Menopause is not only a transition that comes with frustrating side effects like insomnia or hot flashes. The changes your body experiences during menopause may also increase your risk for severe health problems that you’ll need to watch out for as you age. One of these health risks is heart disease.
What most people don’t realize is that heart disease is one of the leading causes of death in women. Although men tend to develop heart disease earlier than women, women become much more susceptible to heart problems after they go through menopause. Experts believe this increased risk is related to changes in body chemistry caused by hormone fluctuations.
If you’re approaching menopause age, it’s crucial for you to give your heart health a little extra attention in order to reduce your risk for disease.
Menopause’s link to heart disease
Research is ongoing into why, exactly, menopausal women have a higher risk of heart disease than premenopausal women. Menopause cannot cause disease itself, but it does bring about changes that can increase the risk for it. While there is much left to be discovered, experts have determined that a lack of estrogen is linked to women’s heart disease risk.
Estrogen is a key element of heart health. The hormone helps keep blood vessels flexible, so blood flow remains unrestricted and healthy. After menopause, when estrogen levels are much lower, blood vessels are at a greater risk for rigidity. It’s believed that estrogen also helps regulate cholesterol, so blood cholesterol levels tend to rise after estrogen is depleted.
Other changes, such as high blood pressure, weight gain and fat redistribution around the abdominal organs and heart, also tend to occur during the menopause transition. These things, too, increase your risk for heart disease over time.
Together, all of these pieces contribute to an increased risk for heart attacks and strokes after menopause. This may also explain why women who undergo early menopause have a higher risk for heart disease and other health problems than women who experience menopause closer to the average age.
Heart disease prevention should begin before menopause
In the past, doctors would focus on addressing problems like heart disease when symptoms began to appear in menopausal women. However, thanks to a better understanding of the links between menopause and heart disease, prevention is becoming more of a priority for healthcare providers and patients. New research now suggests that the period of transition before menopause—also called perimenopause—is when heart disease prevention should be prioritized heavily.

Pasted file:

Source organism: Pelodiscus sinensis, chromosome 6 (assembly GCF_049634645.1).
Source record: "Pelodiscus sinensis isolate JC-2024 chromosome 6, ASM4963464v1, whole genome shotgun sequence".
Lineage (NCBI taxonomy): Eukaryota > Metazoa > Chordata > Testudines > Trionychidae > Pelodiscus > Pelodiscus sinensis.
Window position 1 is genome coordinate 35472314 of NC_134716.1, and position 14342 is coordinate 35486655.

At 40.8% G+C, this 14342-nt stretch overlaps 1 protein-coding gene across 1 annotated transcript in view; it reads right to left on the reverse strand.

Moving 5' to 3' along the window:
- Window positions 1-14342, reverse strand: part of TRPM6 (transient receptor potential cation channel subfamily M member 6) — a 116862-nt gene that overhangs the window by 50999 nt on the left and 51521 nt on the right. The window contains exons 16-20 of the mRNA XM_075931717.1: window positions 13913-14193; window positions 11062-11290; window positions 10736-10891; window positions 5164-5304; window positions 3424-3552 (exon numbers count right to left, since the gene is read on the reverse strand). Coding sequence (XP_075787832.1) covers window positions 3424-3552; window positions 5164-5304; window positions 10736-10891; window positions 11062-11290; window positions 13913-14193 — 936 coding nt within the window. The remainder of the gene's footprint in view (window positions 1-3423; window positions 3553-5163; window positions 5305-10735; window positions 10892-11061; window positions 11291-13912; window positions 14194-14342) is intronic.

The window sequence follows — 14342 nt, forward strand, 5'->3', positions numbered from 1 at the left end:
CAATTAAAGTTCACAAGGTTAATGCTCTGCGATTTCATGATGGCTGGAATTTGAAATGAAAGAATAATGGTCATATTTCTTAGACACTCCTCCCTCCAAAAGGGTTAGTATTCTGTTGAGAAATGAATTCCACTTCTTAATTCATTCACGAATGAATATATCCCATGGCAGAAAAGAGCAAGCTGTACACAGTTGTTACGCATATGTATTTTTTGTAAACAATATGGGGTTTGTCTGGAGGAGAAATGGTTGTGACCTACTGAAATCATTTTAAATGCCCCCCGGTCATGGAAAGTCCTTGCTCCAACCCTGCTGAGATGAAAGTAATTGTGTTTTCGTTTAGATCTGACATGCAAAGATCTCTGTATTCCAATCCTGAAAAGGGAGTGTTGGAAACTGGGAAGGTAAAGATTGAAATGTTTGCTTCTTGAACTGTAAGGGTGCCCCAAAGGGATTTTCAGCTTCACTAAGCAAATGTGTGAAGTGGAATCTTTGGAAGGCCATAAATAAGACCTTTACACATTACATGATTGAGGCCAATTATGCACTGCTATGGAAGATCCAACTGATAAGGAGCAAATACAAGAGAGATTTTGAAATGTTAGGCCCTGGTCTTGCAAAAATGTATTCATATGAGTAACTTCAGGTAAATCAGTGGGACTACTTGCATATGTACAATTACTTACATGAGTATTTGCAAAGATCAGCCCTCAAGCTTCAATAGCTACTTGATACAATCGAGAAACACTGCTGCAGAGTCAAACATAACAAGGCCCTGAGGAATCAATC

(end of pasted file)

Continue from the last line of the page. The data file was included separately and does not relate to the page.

It’s important to remember that the menopause transition is not a singular event—rather, it’s a lengthy process during which hormones fluctuate and the body undergoes a series of changes. This transitional period and the changes that occur during it are risk factors that should be taken into consideration. Women shouldn’t wait until heart problems develop later in life to treat them. Perimenopause is a critical time for intervention, and acting early may reduce stress and health problems later on.
Even more research is helping healthcare providers understand how to spot heart disease risk. For example, if you experience severe symptoms like hot flashes during menopause, these might be indicative of an increased risk for heart disease. Research has shown that women who experience two or more moderate or severe menopause symptoms have up to a 40-percent higher risk for strokes and heart attacks. Paying attention to these symptoms may help women and their physicians address heart health sooner than when they “officially” enter menopause.
How to reduce your risk for heart disease in menopause
Whether you have yet to begin perimenopause or are experiencing your perimenopausal transition now, you should pay more attention to your heart health. Scheduling regular checkups with your doctor can help you monitor your risk factors for heart disease, including blood pressure, blood cholesterol and weight gain. By monitoring when these things change, you can begin to treat them early, potentially reducing your risk for disease later.
You may have heard that hormone replacement therapy can reduce your risk of disease, but this has not been proven yet. It’s possible that hormone therapy during perimenopause might reduce heart disease risk, but more research is needed in this area.
However, there are many proven lifestyle changes you should make to keep your heart healthy. Exercising a minimum of 150 minutes per week can improve cardiovascular health and minimize heart disease risk. So can cutting back on processed and sugary foods and eating a healthy, balanced diet. Women nearing menopause should also take care to reduce risky habits and behaviors, including smoking, excessive drinking, sleep deprivation and high stress.
Healthy heart, happy life
Menopause is often a stressful time for women, and the last thing you need is additional stress from disease! By taking a stand against heart disease early, you can protect your health and ensure you live a long and happy life after menopause.